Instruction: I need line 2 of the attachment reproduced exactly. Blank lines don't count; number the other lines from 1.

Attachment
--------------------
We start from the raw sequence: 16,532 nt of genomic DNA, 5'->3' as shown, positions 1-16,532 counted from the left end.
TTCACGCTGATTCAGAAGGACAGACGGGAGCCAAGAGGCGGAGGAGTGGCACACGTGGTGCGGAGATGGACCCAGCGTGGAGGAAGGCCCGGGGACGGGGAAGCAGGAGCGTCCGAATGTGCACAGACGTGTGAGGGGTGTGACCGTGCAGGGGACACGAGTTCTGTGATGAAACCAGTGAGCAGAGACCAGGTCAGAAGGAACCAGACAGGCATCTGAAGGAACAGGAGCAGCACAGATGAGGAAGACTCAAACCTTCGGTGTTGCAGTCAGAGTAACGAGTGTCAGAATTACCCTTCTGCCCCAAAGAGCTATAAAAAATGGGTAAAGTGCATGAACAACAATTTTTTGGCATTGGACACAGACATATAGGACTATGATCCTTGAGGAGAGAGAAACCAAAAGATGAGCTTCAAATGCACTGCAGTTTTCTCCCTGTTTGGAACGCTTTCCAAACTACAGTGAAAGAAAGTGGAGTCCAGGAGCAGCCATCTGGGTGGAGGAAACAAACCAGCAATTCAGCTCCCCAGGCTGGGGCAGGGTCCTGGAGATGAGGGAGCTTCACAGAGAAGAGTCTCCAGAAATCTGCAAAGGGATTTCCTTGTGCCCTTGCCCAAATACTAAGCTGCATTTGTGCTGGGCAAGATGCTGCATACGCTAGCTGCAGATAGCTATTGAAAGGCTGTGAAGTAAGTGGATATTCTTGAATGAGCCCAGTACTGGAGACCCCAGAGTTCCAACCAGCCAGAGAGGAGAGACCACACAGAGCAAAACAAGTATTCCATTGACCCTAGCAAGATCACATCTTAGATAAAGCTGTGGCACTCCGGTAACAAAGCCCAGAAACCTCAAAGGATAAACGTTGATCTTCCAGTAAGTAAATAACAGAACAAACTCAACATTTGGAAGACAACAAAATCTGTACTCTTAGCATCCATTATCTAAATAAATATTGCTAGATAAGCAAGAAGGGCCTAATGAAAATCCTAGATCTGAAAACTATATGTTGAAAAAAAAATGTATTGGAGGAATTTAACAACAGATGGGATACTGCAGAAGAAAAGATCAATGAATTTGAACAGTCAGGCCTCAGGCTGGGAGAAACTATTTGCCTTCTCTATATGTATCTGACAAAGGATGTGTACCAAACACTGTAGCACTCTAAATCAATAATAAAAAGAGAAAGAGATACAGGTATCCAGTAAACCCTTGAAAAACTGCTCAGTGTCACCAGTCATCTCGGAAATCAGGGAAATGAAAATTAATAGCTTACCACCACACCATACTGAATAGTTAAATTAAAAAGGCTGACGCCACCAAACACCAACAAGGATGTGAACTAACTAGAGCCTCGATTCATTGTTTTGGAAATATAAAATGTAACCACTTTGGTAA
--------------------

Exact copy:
TTCACGCTGATTCAGAAGGACAGACGGGAGCCAAGAGGCGGAGGAGTGGCACACGTGGTGCGGAGATGGACCCAGCGTGGAGGAAGGCCCGGGGACGGGGAAGCAGGAGCGTCCGAATGTGCACAGACGTGTGAGGGGTGTGACCGTGCAGGGGACACGAGTTCTGTGATGAAACCAGTGAGCAGAGACCAGGTCAGAAGGAACCAGACAGGCATCTGAAGGAACAGGAGCAGCACAGATGAGGAAGACTCAAACCTTCGGTGTTGCAGTCAGAGTAACGAGTGTCAGAATTACCCTTCTGCCCCAAAGAGCTATAAAAAATGGGTAAAGTGCATGAACAACAATTTTTTGGCATTGGACACAGACATATAGGACTATGATCCTTGAGGAGAGAGAAACCAAAAGATGAGCTTCAAATGCACTGCAGTTTTCTCCCTGTTTGGAACGCTTTCCAAACTACAGTGAAAGAAAGTGGAGTCCAGGAGCAGCCATCTGGGTGGAGGAAACAAACCAGCAATTCAGCTCCCCAGGCTGGGGCAGGGTCCTGGAGATGAGGGAGCTTCACAGAGAAGAGTCTCCAGAAATCTGCAAAGGGATTTCCTTGTGCCCTTGCCCAAATACTAAGCTGCATTTGTGCTGGGCAAGATGCTGCATACGCTAGCTGCAGATAGCTATTGAAAGGCTGTGAAGTAAGTGGATATTCTTGAATGAGCCCAGTACTGGAGACCCCAGAGTTCCAACCAGCCAGAGAGGAGAGACCACACAGAGCAAAACAAGTATTCCATTGACCCTAGCAAGATCACATCTTAGATAAAGCTGTGGCACTCCGGTAACAAAGCCCAGAAACCTCAAAGGATAAACGTTGATCTTCCAGTAAGTAAATAACAGAACAAACTCAACATTTGGAAGACAACAAAATCTGTACTCTTAGCATCCATTATCTAAATAAATATTGCTAGATAAGCAAGAAGGGCCTAATGAAAATCCTAGATCTGAAAACTATATGTTGAAAAAAAAATGTATTGGAGGAATTTAACAACAGATGGGATACTGCAGAAGAAAAGATCAATGAATTTGAACAGTCAGGCCTCAGGCTGGGAGAAACTATTTGCCTTCTCTATATGTATCTGACAAAGGATGTGTACCAAACACTGTAGCACTCTAAATCAATAATAAAAAGAGAAAGAGATACAGGTATCCAGTAAACCCTTGAAAAACTGCTCAGTGTCACCAGTCATCTCGGAAATCAGGGAAATGAAAATTAATAGCTTACCACCACACCATACTGAATAGTTAAATTAAAAAGGCTGACGCCACCAAACACCAACAAGGATGTGAACTAACTAGAGCCTCGATTCATTGTTTTGGAAATATAAAATGTAACCACTTTGGTAA